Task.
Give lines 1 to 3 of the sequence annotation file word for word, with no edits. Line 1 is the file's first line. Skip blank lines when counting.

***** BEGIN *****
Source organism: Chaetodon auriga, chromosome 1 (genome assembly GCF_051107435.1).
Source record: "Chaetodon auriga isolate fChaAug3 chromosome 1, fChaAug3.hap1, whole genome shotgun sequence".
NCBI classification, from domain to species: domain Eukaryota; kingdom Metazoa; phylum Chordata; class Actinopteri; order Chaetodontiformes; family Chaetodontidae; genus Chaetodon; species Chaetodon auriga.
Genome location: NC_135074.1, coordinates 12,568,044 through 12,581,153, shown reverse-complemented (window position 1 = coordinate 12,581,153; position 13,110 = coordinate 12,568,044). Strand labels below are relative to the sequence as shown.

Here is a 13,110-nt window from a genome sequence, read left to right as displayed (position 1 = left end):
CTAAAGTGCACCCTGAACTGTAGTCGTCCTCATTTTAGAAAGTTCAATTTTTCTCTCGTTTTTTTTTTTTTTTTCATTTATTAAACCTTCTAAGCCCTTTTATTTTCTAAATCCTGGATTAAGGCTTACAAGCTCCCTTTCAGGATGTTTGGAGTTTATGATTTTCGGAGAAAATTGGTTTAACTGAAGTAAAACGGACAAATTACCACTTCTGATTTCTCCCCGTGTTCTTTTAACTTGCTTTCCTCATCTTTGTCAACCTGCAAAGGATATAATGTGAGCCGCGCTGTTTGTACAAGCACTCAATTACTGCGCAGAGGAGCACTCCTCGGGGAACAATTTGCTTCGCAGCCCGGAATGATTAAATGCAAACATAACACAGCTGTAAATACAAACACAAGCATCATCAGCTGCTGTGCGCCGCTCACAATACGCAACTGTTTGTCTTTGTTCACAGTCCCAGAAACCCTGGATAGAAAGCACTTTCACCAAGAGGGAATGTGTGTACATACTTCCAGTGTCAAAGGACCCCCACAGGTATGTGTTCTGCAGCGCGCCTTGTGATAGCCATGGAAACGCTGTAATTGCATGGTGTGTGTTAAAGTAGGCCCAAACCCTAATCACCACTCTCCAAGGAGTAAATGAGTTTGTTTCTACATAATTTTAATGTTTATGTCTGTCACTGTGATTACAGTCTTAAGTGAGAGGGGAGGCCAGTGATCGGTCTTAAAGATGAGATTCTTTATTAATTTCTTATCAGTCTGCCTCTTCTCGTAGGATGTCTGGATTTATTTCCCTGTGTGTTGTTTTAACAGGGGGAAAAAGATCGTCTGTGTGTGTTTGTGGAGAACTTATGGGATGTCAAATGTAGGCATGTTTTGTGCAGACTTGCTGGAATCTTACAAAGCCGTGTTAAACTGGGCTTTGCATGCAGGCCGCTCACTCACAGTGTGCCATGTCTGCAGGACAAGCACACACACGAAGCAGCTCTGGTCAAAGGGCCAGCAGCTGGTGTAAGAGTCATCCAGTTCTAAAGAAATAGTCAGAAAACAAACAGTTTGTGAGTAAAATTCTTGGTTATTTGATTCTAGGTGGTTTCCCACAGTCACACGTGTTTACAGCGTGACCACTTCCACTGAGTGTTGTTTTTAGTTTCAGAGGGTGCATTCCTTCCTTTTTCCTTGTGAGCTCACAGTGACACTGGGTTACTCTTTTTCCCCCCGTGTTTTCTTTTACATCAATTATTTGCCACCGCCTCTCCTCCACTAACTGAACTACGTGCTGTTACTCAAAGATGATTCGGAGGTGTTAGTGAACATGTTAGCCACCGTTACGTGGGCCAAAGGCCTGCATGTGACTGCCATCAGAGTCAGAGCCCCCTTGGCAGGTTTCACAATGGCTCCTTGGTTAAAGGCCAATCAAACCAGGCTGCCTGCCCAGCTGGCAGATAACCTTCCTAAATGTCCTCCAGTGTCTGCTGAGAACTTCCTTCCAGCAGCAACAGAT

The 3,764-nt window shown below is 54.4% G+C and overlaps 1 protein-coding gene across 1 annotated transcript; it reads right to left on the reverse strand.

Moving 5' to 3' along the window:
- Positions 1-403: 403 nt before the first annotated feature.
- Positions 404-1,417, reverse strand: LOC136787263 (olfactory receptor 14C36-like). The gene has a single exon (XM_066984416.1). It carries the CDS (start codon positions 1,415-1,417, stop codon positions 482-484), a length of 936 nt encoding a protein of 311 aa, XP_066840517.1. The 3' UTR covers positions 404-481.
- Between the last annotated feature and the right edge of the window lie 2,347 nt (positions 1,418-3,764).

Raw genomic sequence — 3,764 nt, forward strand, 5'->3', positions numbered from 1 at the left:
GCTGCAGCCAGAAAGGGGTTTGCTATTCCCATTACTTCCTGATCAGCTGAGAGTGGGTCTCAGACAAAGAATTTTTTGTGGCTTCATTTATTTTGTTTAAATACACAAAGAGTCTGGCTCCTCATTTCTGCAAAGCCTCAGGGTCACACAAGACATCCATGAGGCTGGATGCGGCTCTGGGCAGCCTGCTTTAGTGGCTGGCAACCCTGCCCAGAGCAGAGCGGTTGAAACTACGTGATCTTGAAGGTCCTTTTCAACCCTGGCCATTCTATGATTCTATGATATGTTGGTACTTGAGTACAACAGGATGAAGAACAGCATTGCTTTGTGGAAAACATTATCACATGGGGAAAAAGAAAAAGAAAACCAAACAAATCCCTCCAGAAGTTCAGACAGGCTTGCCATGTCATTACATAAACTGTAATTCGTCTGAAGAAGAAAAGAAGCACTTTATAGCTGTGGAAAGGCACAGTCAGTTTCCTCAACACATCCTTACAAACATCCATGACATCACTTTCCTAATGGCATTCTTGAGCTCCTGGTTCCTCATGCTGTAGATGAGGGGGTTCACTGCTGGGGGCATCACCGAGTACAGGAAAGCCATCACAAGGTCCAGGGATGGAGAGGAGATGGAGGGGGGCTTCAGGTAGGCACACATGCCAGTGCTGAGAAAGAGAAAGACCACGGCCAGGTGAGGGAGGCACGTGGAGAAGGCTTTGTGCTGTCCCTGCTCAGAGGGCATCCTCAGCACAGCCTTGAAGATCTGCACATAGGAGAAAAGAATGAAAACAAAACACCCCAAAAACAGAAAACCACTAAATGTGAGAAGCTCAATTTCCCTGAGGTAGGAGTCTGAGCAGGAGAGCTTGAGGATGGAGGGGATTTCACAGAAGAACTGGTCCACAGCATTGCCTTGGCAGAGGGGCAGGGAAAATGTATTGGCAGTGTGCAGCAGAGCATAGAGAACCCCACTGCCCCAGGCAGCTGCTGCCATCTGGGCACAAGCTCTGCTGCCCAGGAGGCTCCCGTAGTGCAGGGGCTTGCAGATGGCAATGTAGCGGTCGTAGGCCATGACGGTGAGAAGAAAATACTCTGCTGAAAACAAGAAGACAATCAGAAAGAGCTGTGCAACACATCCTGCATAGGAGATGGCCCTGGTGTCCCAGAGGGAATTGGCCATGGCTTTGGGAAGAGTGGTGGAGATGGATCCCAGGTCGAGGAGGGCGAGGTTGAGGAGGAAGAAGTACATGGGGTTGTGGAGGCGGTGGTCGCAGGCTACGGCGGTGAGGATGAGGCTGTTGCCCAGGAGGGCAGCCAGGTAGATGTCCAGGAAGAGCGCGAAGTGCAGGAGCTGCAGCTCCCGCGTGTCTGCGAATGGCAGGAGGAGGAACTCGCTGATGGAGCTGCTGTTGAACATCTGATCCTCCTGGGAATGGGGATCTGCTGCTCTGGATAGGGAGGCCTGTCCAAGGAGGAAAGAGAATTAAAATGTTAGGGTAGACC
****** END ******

Source organism: Chaetodon auriga, chromosome 1 (genome assembly GCF_051107435.1).
Source record: "Chaetodon auriga isolate fChaAug3 chromosome 1, fChaAug3.hap1, whole genome shotgun sequence".
NCBI classification, from domain to species: domain Eukaryota; kingdom Metazoa; phylum Chordata; class Actinopteri; order Chaetodontiformes; family Chaetodontidae; genus Chaetodon; species Chaetodon auriga.